From ‘patient to person’
My story is very typical of that of a pain patient. I was, like many pain patients looking for that magic bullet to take away the pain. Managing my pain was like playing a game of snakes and ladders – a game of luck. Most days melted into the next and I have a very poor pain self manager. I did not exercise or generally look after my body and I expected the doctor to fix me.
My Turning Point!
In July 1996 I attended the INPUT Pain Management Programme (PMP) London. It was described to me as a programme that could help me to increase my confidence and mobility and provide me with the pain toolkit of skills to self-manage my pain. I thought this was finally something that could help me move from ‘patient to person’. I have been back in full time work since 2000 and to date I have never had a day off sick.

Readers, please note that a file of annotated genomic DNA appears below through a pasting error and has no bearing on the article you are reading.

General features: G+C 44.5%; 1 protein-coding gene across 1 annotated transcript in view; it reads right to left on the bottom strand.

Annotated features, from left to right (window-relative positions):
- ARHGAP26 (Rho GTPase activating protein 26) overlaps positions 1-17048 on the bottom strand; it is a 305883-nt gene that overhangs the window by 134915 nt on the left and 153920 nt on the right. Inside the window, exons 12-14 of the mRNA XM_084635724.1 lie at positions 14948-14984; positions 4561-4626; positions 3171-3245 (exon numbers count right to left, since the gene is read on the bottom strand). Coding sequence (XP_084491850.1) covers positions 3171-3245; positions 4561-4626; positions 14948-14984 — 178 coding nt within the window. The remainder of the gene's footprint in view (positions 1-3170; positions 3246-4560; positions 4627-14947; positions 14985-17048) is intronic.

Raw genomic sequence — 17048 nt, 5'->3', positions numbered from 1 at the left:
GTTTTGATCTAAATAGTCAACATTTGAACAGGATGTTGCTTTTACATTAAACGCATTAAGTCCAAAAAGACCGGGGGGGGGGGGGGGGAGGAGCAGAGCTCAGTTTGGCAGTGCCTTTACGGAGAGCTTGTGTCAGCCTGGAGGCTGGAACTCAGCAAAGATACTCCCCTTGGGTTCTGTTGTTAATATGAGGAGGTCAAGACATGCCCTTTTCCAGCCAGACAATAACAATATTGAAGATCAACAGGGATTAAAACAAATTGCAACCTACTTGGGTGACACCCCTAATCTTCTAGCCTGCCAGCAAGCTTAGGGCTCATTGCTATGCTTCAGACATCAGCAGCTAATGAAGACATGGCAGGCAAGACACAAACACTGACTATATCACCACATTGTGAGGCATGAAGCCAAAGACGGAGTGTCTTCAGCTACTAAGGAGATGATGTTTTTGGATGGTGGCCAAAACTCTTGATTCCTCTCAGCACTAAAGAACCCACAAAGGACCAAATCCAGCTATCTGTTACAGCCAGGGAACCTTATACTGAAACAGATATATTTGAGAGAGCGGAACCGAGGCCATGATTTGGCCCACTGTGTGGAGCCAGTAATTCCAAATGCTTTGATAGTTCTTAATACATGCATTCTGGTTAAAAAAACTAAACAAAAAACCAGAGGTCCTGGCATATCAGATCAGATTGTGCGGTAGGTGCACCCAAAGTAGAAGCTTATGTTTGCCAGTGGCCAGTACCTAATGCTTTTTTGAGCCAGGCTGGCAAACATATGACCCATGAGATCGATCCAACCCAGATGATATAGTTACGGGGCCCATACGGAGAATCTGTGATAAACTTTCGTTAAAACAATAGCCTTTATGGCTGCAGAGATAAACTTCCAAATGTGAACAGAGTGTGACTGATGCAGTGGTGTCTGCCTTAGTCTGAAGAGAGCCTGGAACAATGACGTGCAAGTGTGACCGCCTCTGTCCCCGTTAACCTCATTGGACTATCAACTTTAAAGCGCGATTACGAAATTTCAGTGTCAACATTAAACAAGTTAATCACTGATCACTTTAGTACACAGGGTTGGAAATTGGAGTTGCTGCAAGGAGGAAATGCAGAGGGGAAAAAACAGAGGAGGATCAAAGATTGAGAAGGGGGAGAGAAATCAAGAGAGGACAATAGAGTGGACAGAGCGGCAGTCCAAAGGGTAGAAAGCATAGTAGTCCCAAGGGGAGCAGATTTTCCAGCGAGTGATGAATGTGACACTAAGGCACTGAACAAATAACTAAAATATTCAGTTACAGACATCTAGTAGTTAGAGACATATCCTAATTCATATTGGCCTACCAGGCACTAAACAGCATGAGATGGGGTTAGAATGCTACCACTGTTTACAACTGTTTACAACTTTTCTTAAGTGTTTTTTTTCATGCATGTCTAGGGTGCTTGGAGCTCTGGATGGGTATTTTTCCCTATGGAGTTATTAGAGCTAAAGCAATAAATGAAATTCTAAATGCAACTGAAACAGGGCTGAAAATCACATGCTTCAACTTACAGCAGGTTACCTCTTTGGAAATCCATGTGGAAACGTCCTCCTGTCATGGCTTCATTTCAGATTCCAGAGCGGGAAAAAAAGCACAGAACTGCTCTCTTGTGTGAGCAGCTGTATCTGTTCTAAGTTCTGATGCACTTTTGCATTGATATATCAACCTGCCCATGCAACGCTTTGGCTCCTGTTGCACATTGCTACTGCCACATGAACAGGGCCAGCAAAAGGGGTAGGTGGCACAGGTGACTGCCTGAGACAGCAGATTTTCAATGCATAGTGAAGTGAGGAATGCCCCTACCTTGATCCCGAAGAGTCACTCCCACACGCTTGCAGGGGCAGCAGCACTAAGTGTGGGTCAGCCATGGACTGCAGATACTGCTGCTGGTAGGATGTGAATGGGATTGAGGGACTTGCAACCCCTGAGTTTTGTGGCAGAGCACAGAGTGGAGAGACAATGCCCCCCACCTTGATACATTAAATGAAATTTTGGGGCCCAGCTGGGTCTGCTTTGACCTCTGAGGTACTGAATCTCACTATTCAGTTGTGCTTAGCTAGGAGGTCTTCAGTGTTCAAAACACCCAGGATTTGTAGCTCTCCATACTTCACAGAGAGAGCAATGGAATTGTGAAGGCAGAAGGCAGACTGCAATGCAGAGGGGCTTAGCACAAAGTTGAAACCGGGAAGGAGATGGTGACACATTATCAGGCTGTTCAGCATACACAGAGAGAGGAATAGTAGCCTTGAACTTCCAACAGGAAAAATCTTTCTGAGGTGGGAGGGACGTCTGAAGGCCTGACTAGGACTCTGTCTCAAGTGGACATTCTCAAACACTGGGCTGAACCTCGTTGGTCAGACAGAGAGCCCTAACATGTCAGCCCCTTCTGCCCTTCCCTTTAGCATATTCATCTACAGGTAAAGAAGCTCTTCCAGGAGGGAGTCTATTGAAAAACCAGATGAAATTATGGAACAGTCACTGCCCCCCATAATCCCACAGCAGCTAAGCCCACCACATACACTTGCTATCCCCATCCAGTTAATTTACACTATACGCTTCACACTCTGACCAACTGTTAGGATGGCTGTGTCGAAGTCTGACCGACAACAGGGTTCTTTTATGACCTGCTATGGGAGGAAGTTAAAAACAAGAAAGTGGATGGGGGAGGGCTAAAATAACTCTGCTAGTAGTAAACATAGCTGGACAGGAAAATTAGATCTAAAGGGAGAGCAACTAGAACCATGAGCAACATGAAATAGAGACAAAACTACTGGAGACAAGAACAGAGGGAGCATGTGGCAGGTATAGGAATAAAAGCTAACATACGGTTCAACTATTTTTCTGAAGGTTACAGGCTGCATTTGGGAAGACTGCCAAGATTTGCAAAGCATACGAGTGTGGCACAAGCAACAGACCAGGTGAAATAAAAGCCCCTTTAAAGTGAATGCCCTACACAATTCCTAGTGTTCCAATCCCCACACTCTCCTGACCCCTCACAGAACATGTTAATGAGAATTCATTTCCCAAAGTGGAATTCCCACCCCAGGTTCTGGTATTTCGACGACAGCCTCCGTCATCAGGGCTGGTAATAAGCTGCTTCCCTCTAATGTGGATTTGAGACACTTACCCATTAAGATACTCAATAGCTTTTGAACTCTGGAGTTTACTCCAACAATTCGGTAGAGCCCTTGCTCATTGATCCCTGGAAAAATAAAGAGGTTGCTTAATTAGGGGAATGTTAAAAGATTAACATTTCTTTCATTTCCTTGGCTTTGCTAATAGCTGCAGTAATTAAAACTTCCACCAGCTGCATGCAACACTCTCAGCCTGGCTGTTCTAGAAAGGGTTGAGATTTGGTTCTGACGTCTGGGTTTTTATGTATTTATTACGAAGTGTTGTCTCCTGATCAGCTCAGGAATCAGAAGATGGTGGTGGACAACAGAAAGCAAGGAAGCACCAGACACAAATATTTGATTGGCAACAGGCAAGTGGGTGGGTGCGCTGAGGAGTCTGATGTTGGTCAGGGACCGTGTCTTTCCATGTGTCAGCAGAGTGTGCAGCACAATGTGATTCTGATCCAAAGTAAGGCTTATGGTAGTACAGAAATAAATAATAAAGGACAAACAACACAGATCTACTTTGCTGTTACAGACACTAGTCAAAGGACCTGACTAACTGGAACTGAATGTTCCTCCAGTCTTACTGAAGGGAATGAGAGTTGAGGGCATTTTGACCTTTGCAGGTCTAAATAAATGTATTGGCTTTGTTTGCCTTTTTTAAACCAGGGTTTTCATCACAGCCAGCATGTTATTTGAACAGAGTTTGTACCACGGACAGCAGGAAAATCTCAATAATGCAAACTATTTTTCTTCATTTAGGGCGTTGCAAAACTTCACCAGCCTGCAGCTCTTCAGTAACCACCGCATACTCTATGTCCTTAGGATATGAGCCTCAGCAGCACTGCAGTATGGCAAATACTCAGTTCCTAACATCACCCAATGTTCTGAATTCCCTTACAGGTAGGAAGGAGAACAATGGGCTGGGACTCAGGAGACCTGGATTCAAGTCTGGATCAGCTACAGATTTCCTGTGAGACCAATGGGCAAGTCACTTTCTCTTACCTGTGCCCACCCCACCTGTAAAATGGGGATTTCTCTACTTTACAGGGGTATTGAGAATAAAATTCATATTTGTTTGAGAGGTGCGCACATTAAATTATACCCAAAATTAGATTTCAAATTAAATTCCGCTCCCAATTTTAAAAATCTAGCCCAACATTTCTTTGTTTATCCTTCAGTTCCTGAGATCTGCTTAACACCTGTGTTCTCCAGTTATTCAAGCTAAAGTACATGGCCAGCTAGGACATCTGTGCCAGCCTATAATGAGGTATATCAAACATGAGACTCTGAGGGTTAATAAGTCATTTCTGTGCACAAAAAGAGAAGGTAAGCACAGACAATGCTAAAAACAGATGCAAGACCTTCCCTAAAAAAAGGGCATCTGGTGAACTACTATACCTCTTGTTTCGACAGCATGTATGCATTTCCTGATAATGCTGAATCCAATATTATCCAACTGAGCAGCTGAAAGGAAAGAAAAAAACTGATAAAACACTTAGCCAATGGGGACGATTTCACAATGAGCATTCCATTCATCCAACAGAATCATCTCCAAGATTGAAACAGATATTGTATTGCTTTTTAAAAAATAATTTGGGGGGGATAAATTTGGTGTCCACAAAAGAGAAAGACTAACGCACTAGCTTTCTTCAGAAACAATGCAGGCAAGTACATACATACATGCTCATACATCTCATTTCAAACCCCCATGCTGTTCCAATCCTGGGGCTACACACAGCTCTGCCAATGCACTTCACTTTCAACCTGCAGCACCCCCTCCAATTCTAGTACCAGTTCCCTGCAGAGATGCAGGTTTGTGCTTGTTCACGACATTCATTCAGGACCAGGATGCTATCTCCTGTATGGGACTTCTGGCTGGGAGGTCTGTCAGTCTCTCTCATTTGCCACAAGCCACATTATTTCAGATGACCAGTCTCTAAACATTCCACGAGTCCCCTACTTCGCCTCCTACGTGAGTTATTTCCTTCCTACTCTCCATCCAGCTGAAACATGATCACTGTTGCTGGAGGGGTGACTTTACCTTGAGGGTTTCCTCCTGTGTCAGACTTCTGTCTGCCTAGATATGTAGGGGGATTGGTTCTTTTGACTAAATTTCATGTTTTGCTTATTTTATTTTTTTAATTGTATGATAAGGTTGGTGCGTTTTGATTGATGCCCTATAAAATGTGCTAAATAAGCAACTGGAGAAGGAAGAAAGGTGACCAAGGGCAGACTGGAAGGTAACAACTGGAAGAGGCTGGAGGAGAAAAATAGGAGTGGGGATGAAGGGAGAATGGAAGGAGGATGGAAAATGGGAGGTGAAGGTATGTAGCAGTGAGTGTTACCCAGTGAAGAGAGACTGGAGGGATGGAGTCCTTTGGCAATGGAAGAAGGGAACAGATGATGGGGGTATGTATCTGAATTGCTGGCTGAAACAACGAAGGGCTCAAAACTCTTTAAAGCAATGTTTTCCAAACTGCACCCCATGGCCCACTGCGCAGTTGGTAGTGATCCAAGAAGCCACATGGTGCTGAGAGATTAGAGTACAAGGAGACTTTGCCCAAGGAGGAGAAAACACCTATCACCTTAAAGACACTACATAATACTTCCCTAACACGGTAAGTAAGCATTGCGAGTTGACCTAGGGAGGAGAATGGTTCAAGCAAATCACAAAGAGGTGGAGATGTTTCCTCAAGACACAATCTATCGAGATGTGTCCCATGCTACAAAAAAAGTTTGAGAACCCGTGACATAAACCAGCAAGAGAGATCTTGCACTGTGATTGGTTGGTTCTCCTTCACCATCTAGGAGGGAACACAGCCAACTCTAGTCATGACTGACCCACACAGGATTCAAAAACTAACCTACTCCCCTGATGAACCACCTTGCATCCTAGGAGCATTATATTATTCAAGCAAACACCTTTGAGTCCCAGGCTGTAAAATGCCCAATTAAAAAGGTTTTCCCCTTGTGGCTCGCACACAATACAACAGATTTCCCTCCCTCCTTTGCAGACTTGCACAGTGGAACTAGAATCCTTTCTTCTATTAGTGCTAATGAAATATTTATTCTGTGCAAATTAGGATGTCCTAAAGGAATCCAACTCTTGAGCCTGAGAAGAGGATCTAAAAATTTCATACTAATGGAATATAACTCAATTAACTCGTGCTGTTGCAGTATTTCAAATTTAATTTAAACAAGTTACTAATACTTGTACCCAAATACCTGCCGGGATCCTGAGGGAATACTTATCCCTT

How does successful pain self-management work?
The simple answer is teamwork between the health care professional and patient. Patients with pain are tricky to people to help, they lack confidence and may not want to take responsibility for their pain and rely on the health care professional to ‘fix’ them. This is unrealistic thinking and the patient needs to be more involved in their recovery and management of their pain from day one. I believe strongly in this and why I wrote the Pain Toolkit.
In 2006 I started to write simple patient booklet called the Pain Toolkit which has been supported by the Department of Health and now used extensively in the UK, and also in Europe, Australia, New Zealand Canada. They have been translated into German, French and Italian. Also in Spanish and Dutch in 2012. Health care professionals told us they needed more skills to support patients to self-manage so we developed a simple one-day workshop for them. We also developed a half-day patient workshop to active and interest patients in pain management.
The question I would like to ask you is, how will support your patients to self-manage their pain? Perhaps, you could start by showing them the Pain Toolkit, ask them to circle three tools they would like help with, and then work with them to succeed.
Tell me how you get on.